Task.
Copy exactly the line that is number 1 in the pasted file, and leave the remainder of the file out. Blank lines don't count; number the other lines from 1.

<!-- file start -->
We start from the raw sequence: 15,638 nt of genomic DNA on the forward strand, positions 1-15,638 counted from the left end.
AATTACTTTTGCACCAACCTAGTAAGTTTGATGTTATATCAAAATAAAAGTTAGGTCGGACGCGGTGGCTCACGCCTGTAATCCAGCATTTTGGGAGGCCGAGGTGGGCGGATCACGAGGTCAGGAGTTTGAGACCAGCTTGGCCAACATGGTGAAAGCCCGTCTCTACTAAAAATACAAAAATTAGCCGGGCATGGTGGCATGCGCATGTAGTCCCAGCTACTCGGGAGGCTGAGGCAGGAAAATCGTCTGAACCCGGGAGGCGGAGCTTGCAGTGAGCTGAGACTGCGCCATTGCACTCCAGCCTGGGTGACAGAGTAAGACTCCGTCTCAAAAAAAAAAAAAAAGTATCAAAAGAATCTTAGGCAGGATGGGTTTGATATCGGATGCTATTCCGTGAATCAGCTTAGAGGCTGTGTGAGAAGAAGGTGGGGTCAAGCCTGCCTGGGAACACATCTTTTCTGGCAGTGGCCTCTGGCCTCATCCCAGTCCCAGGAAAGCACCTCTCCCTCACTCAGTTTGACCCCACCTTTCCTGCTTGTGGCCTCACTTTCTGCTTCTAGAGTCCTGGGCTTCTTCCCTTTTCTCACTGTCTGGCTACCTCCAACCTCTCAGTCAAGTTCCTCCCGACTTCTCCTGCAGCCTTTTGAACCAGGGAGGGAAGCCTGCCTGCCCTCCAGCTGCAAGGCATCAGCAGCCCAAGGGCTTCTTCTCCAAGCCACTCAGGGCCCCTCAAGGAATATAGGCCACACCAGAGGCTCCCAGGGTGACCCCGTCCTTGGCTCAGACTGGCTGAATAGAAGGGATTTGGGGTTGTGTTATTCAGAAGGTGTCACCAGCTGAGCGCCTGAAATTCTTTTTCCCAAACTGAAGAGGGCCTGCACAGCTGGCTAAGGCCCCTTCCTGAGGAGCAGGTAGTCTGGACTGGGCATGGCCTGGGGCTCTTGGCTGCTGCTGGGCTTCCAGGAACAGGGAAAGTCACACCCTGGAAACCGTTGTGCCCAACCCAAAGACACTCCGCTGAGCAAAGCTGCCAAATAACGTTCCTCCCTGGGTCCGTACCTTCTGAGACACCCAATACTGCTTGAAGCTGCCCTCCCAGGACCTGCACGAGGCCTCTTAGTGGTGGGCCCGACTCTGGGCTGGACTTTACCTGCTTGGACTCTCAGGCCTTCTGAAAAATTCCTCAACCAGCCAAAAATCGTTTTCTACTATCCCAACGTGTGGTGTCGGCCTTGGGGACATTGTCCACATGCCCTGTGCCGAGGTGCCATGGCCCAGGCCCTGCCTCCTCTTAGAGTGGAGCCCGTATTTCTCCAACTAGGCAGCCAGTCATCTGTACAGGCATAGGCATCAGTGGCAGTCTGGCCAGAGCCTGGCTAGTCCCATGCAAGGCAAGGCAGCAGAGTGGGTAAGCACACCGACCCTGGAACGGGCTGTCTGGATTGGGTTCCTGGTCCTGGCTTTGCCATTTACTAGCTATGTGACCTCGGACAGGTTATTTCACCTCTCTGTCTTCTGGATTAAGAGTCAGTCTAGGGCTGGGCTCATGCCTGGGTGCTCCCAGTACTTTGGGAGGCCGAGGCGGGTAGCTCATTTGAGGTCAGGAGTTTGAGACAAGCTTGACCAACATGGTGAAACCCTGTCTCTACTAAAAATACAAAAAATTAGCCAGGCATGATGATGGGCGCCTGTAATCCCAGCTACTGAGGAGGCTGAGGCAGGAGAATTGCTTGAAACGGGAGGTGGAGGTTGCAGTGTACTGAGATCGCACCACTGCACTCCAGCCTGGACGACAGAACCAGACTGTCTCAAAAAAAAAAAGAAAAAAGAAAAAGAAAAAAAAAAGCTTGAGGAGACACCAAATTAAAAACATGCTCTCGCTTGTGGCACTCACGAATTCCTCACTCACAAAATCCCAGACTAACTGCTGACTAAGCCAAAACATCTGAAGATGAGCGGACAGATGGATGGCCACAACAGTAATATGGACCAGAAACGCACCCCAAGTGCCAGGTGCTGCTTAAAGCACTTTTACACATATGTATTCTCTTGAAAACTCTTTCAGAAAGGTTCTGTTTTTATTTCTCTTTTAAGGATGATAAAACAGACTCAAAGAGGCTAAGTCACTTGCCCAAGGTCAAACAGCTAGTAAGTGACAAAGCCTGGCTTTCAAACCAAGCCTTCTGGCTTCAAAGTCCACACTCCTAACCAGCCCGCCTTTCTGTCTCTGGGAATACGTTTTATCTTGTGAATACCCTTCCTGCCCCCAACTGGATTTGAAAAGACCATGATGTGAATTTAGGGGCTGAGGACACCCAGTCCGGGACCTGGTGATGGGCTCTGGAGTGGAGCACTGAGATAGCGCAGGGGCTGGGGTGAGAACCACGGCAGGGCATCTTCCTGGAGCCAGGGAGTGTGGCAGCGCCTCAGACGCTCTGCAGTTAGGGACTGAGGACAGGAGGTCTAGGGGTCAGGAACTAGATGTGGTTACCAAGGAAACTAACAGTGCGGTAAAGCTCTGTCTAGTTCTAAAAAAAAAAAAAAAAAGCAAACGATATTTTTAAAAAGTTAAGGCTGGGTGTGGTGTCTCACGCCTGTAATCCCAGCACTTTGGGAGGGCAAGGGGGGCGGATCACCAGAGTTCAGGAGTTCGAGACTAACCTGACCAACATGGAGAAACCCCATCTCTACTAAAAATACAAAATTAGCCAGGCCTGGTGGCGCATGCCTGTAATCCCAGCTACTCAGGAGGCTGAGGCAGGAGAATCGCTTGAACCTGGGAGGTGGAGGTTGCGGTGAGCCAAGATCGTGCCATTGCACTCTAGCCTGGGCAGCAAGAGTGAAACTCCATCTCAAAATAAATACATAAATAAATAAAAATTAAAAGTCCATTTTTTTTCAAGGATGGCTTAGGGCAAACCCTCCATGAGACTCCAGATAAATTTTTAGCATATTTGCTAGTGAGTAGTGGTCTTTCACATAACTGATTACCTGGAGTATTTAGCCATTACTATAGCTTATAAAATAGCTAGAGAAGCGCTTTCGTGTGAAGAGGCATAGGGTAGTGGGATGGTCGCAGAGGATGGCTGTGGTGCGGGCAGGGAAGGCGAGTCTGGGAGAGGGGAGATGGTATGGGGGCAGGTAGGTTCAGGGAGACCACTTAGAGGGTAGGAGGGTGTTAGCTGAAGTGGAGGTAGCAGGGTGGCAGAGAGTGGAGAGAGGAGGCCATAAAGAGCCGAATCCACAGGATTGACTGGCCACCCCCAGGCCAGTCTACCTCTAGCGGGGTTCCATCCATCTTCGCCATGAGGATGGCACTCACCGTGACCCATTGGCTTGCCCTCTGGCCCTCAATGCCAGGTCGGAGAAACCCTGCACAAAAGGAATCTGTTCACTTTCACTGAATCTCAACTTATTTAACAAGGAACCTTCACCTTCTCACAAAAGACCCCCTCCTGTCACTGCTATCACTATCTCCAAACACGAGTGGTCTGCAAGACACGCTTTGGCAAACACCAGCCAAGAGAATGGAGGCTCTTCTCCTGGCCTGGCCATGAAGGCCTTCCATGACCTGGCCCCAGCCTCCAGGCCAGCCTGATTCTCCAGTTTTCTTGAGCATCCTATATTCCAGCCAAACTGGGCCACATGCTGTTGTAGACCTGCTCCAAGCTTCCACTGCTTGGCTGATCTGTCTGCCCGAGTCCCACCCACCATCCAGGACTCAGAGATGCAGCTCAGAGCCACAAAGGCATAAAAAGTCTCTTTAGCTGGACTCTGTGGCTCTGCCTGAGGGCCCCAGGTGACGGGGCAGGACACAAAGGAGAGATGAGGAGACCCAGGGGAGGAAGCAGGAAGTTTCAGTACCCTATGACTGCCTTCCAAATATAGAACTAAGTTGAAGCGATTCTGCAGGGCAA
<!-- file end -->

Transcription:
We start from the raw sequence: 15,638 nt of genomic DNA on the forward strand, positions 1-15,638 counted from the left end.